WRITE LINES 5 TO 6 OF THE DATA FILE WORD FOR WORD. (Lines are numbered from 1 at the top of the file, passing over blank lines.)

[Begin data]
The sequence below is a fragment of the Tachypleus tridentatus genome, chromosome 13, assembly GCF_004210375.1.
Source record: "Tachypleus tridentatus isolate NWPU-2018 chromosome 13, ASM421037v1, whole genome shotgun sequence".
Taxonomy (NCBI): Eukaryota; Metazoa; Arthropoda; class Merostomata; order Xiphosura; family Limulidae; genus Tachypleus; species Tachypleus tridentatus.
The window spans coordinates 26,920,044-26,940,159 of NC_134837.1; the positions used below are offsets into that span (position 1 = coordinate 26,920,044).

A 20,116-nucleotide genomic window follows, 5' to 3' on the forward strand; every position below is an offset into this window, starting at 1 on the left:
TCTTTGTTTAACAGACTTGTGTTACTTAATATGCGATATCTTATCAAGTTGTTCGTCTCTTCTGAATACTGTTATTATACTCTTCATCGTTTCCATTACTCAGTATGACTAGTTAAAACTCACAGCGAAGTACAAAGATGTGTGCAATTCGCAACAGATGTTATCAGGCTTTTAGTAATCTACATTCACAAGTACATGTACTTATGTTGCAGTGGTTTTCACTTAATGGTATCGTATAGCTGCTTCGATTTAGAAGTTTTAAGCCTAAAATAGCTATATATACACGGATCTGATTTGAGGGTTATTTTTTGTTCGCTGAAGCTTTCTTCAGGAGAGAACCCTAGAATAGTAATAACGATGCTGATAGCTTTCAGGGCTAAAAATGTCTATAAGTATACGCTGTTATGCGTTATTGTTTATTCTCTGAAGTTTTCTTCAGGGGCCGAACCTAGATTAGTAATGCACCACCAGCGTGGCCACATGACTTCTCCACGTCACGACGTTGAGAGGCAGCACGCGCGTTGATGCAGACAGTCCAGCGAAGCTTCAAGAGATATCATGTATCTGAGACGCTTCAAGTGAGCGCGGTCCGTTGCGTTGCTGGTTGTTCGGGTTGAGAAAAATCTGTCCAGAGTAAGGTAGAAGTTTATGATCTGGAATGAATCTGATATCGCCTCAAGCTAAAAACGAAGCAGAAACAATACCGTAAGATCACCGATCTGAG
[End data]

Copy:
A 20,116-nucleotide genomic window follows, 5' to 3' on the forward strand; every position below is an offset into this window, starting at 1 on the left:
TCTTTGTTTAACAGACTTGTGTTACTTAATATGCGATATCTTATCAAGTTGTTCGTCTCTTCTGAATACTGTTATTATACTCTTCATCGTTTCCATTACTCAGTATGACTAGTTAAAACTCACAGCGAAGTACAAAGATGTGTGCAATTCGCAACAGATGTTATCAGGCTTTTAGTAATCTACATTCACAAGTACATGTACTTATGTTGCAGTGGTTTTCACTTAATGGTATCGTATAGCTGCTTCGATTTAGAAGTTTTAAGCCTAAAATAGCTATATATACACGGATCTGATTTGAGGGTTATTTTTTGTTCGCTGAAGCTTTCTTCAGGAGAGAACCCTAGAATAGTAATAACGATGCTGATAGCTTTCAGGGCTAAAAATGTCTATAAGTATACGCTGTTATGCGTTATTGTTTATTCTCTGAAGTTTTCTTCAGGGGCCGAACCTAGATTAGTAATGCACCACCAGCGTGGCCACATGACTTCTCCACGTCACGACGTTGAGAGGCAGCACGCGCGTTGATGCAGACAGTCCAGCGAAGCTTCAAGAGATATCATGTATCTGAGACGCTTCAAGTGAGCGCGGTCCGTTGCGTTGCTGGTTGTTCGGGTTGAGAAAAATCTGTCCAGAGTAAGGTAGAAGTTTATGATCTGGAATGAATCTGATATCGCCTCAAGCTAAAAACGAAGCAGAAACAATACCGTAAGATCACCGATCTGAG